return [scan scanInteger: &holder] && [scan isAtEnd];
}

There are probably more efficient ways, but I find this a pretty convenient way. And the method should be readily adaptable to validating doubles or whatever: just use scanDouble: or similar.

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#pragma mark - UItextfield Delegate

- (BOOL)textField:(UITextField *)textField shouldChangeCharactersInRange:(NSRange)range replacementString:(NSString *)string {
    if ([string isEqualToString:@"("]||[string isEqualToString:@")"]) {
        return TRUE;
    }

    NSLog(@"Range ==%d  ,%d",range.length,range.location);
    //NSRange *CURRANGE = [NSString  rangeOfString:string];

    if (range.location == 0 && range.length == 0) {
        if ([string isEqualToString:@"+"]) {
            return TRUE;
        }
    }
    return [self isNumeric:string];
}

-(BOOL)isNumeric:(NSString*)inputString{
    BOOL isValid = NO;
    NSCharacterSet *alphaNumbersSet = [NSCharacterSet decimalDigitCharacterSet];
    NSCharacterSet *stringSet = [NSCharacterSet characterSetWithCharactersInString:inputString];
    isValid = [alphaNumbersSet isSupersetOfSet:stringSet];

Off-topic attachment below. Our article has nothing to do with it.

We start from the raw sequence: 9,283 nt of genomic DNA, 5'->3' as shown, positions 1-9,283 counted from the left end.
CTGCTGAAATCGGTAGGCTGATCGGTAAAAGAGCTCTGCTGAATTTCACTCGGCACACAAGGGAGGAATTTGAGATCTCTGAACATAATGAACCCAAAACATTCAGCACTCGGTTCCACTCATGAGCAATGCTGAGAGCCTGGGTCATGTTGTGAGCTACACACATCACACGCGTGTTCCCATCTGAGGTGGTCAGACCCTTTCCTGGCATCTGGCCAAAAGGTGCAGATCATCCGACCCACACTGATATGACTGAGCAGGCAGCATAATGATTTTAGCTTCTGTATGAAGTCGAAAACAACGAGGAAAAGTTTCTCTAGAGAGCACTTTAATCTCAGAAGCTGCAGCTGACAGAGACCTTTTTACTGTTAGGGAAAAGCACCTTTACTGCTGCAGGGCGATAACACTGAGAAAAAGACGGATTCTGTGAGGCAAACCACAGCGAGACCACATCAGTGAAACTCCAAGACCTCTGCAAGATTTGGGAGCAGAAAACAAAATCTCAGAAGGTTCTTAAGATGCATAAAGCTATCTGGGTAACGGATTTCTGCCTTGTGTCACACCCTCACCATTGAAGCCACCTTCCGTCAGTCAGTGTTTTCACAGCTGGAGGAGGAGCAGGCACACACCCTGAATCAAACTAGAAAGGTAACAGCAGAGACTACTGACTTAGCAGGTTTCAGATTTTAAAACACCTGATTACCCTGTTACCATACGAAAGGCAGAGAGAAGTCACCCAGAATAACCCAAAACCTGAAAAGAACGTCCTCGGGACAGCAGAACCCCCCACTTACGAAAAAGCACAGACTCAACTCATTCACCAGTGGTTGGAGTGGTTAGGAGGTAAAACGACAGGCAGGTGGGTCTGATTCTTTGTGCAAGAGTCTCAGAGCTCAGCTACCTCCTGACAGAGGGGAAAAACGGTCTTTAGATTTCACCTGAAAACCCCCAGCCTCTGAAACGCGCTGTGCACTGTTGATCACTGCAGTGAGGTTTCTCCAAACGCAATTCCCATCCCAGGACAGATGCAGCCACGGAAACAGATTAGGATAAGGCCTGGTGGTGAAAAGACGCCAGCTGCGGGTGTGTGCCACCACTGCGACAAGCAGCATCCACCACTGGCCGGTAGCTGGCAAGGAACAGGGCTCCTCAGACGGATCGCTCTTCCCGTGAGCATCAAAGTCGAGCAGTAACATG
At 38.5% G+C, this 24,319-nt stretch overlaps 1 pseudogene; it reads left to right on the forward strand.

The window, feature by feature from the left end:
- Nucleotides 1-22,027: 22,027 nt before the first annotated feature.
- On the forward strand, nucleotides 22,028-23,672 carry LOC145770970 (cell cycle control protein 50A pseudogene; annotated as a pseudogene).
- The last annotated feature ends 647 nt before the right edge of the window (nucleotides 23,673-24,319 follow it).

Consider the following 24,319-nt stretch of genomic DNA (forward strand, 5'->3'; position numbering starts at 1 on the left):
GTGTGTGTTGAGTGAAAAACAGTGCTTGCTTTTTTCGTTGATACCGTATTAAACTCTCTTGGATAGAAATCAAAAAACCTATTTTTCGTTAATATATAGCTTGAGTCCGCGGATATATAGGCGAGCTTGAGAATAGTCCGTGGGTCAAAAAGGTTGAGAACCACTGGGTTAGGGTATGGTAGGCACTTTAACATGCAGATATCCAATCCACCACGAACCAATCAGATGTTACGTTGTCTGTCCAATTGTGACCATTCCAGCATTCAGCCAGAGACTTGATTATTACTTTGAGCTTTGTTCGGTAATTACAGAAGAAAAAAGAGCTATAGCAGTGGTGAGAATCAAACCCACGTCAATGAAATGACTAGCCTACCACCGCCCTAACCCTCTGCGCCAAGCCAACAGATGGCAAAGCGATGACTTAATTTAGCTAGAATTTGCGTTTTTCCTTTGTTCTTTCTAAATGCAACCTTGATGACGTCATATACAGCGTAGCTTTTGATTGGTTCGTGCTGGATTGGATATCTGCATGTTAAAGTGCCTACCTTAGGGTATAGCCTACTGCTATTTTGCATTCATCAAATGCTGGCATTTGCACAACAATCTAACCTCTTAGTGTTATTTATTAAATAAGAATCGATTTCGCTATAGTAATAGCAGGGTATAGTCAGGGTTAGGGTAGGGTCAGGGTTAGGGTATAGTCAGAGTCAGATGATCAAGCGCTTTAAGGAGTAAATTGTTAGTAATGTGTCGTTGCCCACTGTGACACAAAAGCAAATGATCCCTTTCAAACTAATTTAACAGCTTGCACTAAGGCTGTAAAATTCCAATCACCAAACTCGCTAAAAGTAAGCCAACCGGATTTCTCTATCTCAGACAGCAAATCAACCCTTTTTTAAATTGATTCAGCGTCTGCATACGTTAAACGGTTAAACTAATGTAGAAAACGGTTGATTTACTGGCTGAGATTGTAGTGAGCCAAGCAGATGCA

return isValid;
}
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For integer test it'll be:

- (BOOL) isIntegerNumber: (NSString*)input
{
    return [input integerValue] != 0 || [input isEqualToString:@"0"];
}
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Nice answer, but still the problem with this approach would be to have the input value '232asdfsadf', considered as Number. –  Whoami Sep 8 at 18:53

You can use the doubleValue of your string like

NSString *string=@"1.22";
double a=[string doubleValue];

i think this will return a as 0.0 if the string is invalid (it might throw an exception, in which case you can just catch it, the docs say 0.0 tho). more info here

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Also, using a library function is usually better than rolling your own. In this case, other cultures use a comma for the decimal point, and presumably the Cocoa libs can handle that. –  kibibu Aug 24 '09 at 3:38
    
not to mention doing literal float equality comparisons is just bad practice –  Jasconius Mar 14 '11 at 19:32

I wanted a text field that only allowed integers. Here's what I ended up with (using info from here and elsewhere):

Create integer number formatter (in UIApplicationDelegate so it can be reused):

@property (nonatomic, retain) NSNumberFormatter *integerNumberFormatter;

- (BOOL)application:(UIApplication *)application didFinishLaunchingWithOptions:(NSDictionary *)launchOptions
{